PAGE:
Later in the winter, when the ice can support vehicles, fishing action shifts to the mid-lake structure. Any point or turn on the edge a major flat can hold a school of fish, according to Frisch, as can any of the submerged humps. The cluster of humps north and east of Big Flat is an easy starting point; as you fan out from there, he recommends concentrating on those that top out anywhere from 30 to 15 feet below the surface, using the methods already mentioned.
3. Otter Tail has a reputation for offering consistent walleye action from the mid-May opener through early June. Consequently, the lake can get busy, especially on the weekends. Try starting out trolling the edges of the two holes southeast of Balmoral Flats, concentrating on the saddle between the two holes. Build a live bait rig using a 1/8- to ¼-ounce Roach Walker Sinker and single size 2 Roach Hook with a plastic bead in front of the hook for color. Bait with a spottail shiner and stay on the move, he says. Walleyes will typically be in 8 to 22 feet of water—shallower when the wind blows, deeper on calm days, or when boat traffic moves them down the slope. Also try trolling/snapping a 1/8- to ¼-ounce Fire-Ball-and-spottail, or on windy days, a 1/16- to 1/8-ounce Firetiger Whistler Jig® tipped with a spottail. “There’s something about the Whistler’s blade that attracts bigger fish when the wind blows,” says Frisch.
If holes and saddles become crowded, another option is to troll the north shore breakline from Amor Point to the Otter Tail River. “It’s a lot of water, but the whole thing has potential to hold early-season walleyes,” says Frisch. “I spend a lot of my time in May and early June along with that break. Troll the same live-bait rig or jig-and-shiner combos mentioned, and if you locate a pod of fish, don’t hesitate to stop and pitch a jig to it.”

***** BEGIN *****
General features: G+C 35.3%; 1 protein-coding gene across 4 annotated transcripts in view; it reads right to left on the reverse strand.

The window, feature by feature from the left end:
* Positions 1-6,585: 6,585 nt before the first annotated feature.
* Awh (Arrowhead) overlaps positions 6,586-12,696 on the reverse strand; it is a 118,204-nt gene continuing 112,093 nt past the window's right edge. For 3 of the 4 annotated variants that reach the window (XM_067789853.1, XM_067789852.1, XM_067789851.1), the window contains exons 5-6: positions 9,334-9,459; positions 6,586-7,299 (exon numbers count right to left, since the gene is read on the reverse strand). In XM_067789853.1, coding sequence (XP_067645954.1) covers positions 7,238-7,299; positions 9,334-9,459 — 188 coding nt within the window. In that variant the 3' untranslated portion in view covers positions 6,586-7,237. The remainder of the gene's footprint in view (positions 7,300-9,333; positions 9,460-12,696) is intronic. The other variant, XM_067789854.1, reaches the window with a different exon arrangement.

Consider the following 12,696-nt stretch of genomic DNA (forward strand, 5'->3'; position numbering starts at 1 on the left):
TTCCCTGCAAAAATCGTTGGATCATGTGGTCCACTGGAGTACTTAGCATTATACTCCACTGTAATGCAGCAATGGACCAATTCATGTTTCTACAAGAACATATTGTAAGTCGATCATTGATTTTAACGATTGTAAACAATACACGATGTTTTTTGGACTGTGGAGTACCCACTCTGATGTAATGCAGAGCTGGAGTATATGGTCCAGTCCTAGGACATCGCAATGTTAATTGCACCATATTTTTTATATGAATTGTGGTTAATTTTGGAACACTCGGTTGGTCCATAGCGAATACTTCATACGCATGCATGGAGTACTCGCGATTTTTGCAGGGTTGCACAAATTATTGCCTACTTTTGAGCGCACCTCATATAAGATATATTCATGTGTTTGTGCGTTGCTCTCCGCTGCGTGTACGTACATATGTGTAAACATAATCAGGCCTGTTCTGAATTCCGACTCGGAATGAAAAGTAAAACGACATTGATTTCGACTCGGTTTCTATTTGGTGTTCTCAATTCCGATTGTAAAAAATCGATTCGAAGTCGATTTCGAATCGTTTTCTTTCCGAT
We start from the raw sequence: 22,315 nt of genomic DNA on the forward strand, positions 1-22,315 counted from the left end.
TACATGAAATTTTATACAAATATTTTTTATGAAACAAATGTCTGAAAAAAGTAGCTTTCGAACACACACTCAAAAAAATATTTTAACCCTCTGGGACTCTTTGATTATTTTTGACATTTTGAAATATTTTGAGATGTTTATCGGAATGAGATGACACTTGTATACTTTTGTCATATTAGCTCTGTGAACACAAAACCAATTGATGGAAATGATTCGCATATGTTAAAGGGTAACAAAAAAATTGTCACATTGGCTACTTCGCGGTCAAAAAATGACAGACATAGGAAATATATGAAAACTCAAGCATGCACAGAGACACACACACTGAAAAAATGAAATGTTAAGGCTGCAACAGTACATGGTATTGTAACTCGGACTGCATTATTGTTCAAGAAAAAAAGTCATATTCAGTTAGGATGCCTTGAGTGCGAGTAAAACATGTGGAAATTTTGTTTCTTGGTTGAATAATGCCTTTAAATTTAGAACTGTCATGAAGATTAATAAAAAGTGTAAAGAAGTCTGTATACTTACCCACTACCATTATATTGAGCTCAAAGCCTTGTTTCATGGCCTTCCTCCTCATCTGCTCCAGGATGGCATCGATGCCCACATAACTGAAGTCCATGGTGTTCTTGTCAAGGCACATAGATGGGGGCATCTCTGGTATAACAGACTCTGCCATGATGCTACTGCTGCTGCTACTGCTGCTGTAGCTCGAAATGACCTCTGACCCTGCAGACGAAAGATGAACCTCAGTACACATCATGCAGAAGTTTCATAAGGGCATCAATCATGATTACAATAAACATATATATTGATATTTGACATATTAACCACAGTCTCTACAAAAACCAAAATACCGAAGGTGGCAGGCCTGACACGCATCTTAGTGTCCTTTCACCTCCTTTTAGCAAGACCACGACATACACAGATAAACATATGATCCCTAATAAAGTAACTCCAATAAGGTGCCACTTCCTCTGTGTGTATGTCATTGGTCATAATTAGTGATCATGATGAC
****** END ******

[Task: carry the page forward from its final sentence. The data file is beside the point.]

4. From mid-June through early fall, the angler suggests heading for any of the many main-lake humps that top out at 35 to 20 feet below the surface to catch numbers of eater-size walleyes. Look for fish on or near a hump before dropping and trolling the ’crawler harness Frisch outlined above, and don’t hesitate to move to the next piece of structure if you don’t see fish or the walleyes refuse to cooperate. Likewise, coming back to a hump you checked previously could pay off.
To target larger walleyes, head for the large main-lake flats—Big Flat and Many Points Flat, to name two—and look for weeds in 4 to 12 feet of water. Pitching a jig-and-shiner or a jig-and-redtail combo along the edges and into the beds often produces better-quality fish during the warm months. On windy days, Frisch also trolls a live-bait rig along these weed edges.
Lake maps courtesy of Navionics. For more information, visit: Navionics.com
Otter Tail Lake
Size: 13,728 acres
Shoreline: 23.7 miles
Max Depth: 120 feet
Water Clarity: 7.2 feet
Species Present: Black Crappie, Bluegill, Yellow Perch, Walleye, Northern Pike, Largemouth Bass, Smallmouth Bass, Lake Sturgeon, Rock Bass, Burbot, Cisco, Bullhead, Common Carp, Greater Redhorse, Shorthead Redhorse, White Sucker